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This chapter analyses ‘Good Old Neon’, detailing the reader’s progressive coming to terms with its multi-layered structure. The reader encounters Neal, who speaks and imagines, David Wallace, who stares and imagines, and David Foster Wallace, who writes and imagines.
In delving into these three layers and exploring the centrality of imagination, the chapter demonstrates why a reflection on the shifting referents of the second-person pronoun is necessary to understand the dynamics of the text and why Neal’s posthumous positioning and its inherent privileges – first and foremost omniscience – open up a reflection on the kind of authorship Wallace is interested in. Being-posthumous provides a frame, an interpretative key, that juxtaposes knowledge with invention.
This reading proposes to consider Wallace’s short story as ultimately staging a meditation on how literary imagination may counterbalance and somehow undo the ending – opening up the possibility of endlessness. The overall argument is that the kind of imagining activated here is the essence of literature itself: the experience of close-reading the short story invites to consider it as thematizing, indirectly, what literature is all about according to David Foster Wallace. This aboutness concerns, crucially, the possibility of caring and compassion, past the pervasiveness of fraudulence and past the manipulative attitude that fraudulence entails.
In David Foster Wallace’s fiction, long-standing philosophical debates – does language describe the world accurately? can I explain myself to others? what are the values and dangers of self-consciousness? how can I lead a meaningful life? – play a central role. In fact the need to explore these debates as representing urgent problems of contemporary human existence is what motivated Wallace’s ‘occupational switch’ from philosophy to literature.
This volume presents new essays by prominent and promising Wallace scholars that show that Wallace’s work originates in-between philosophy and literature. Its philosophical dimension is not a mere supplement or decoration, a finishing touch to perfect his literary writing; nor is it the other way around: a pre-established truth the literary serves to illustrate. Rather in Wallace the two discursive modes are always already intertwined in a never-ending process of cross-fertilization. This approach constitutes an investigative perspective that allows for a variety of theories and methods to shed light on the constitutive in-betweenness of Wallace’s oeuvre – instead of imposing a preconceived methodology or a theoretical context that univocally homogenizes each single reading. The essays included offer a plurality of interpretations of Wallace’s engagement with philosophy and literature.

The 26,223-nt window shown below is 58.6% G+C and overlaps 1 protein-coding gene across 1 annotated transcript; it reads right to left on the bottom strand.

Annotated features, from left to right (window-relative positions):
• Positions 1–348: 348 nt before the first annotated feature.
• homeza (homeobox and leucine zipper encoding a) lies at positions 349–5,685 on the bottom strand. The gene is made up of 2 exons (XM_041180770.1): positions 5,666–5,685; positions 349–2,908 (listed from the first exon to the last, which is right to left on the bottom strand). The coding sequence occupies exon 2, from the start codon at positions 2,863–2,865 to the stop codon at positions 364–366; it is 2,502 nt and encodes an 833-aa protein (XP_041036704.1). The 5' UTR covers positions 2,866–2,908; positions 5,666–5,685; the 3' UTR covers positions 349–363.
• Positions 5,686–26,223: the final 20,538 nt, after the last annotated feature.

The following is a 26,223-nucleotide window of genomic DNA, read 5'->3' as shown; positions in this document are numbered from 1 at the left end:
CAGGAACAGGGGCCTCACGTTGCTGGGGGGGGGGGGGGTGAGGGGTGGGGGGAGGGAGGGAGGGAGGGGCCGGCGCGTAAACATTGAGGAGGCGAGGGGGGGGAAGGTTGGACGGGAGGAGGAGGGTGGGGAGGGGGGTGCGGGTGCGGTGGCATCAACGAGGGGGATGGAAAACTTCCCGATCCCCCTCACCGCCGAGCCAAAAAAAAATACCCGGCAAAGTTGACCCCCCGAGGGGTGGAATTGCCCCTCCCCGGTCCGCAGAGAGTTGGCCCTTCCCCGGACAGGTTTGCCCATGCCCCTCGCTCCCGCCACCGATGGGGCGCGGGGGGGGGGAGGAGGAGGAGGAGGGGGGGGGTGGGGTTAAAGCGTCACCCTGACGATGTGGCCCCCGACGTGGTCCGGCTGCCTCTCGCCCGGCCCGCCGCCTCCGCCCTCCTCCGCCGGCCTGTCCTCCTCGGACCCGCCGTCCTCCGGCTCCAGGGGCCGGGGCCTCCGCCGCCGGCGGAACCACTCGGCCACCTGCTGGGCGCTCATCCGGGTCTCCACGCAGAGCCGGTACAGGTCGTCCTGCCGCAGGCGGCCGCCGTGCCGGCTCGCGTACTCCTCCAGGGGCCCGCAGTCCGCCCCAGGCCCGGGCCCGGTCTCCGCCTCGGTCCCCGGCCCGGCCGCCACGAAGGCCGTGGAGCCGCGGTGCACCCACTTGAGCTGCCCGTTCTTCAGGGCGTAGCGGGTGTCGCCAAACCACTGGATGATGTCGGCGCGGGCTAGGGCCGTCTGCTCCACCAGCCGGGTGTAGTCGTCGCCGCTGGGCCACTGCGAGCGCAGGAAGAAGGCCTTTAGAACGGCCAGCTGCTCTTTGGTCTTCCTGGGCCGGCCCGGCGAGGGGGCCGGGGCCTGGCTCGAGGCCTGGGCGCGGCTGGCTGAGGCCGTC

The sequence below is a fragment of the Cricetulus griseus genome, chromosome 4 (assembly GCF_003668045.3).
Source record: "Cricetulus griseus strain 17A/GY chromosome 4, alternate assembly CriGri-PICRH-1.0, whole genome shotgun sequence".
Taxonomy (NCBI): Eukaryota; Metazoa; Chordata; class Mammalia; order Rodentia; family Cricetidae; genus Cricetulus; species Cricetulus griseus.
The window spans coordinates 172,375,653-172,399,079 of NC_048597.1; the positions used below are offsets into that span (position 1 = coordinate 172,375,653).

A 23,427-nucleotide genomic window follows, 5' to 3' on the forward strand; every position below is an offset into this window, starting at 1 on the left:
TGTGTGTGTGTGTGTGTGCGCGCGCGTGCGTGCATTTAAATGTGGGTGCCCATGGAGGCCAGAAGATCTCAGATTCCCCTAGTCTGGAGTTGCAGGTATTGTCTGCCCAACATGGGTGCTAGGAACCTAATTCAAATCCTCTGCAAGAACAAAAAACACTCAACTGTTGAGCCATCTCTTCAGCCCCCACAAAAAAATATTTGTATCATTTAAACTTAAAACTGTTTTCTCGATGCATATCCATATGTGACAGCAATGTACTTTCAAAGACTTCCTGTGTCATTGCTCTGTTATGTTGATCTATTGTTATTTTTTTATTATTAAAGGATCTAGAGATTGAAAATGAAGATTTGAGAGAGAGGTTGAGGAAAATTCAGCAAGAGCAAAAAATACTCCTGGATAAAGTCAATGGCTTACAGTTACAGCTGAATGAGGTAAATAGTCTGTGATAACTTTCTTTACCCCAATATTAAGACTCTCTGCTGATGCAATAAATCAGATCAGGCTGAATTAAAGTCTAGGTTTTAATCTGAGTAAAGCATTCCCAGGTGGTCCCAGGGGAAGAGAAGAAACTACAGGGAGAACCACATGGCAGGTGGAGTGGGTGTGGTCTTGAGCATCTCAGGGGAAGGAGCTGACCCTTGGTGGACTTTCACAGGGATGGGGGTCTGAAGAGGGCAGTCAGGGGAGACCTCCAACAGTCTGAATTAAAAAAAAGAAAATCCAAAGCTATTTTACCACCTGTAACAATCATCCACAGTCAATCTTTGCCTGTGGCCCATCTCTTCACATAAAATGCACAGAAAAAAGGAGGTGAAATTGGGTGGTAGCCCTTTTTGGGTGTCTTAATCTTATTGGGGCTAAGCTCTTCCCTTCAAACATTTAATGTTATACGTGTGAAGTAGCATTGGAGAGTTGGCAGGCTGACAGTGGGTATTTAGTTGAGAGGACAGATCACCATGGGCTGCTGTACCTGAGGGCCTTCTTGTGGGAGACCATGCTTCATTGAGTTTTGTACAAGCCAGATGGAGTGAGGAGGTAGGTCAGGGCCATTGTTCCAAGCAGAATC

Organized in three parts – ‘General perspectives’, ‘Consciousness, self, and others’, and ‘Embodiment, gender, and sexuality’ – this volume breaks new ground: it shows that Wallace’s texts, characters, story-worlds, linguistic and formal choices, plots and concepts are all to be read ‘between’ philosophy and literature, and thus provides a highly valuable contribution to the field of Wallace studies.
This collection aims to show that David Foster Wallace’s work originates from and functions in the space between philosophy and literature. Indeed, the philosophical dimension of his work is not a mere supplement or decoration, a finishing touch to perfect his literary writing. Nor is it the other way around: a pre-established truth which Wallace sees the literary merely serving to illustrate. Rather Wallace intertwines the two discursive modes in a never-ending process of reciprocal cross-fertilization. In this introductory chapter we first briefly address Wallace’s relation to and career switch between philosophy and literature, in order to argue that, for Wallace, philosophy and literature are co-originating ways of confronting reality: philosophical works, styles, and concepts trigger literary experiences, while literary works, styles, and genres trigger philosophical questioning. Both appear within and amplify each other from the start. Then we outline three aspects in which philosophy and literature both differ and overlap – but never fully dissolving into one another – namely: (1) as activities or practices; (2) with regards to their instruments, i.e. their forms of language and communication; and (3) with regards to their purposes, or the experiences and possible understandings they generate. The work of David Foster Wallace is exemplary of this fruitful cross-pollination. Finally, we outline the chapters in this collection that, organized in three parts – ‘General perspectives’ (Wallace’s aesthetics, interest in performativity, formal choices, sociology, and ethics), ‘Consciousness, self, and others’, and ‘Embodiment, gender, and sexuality’ – represent a multifaceted engagement with the philosophical-literary in-betweenness of Wallace’s oeuvre.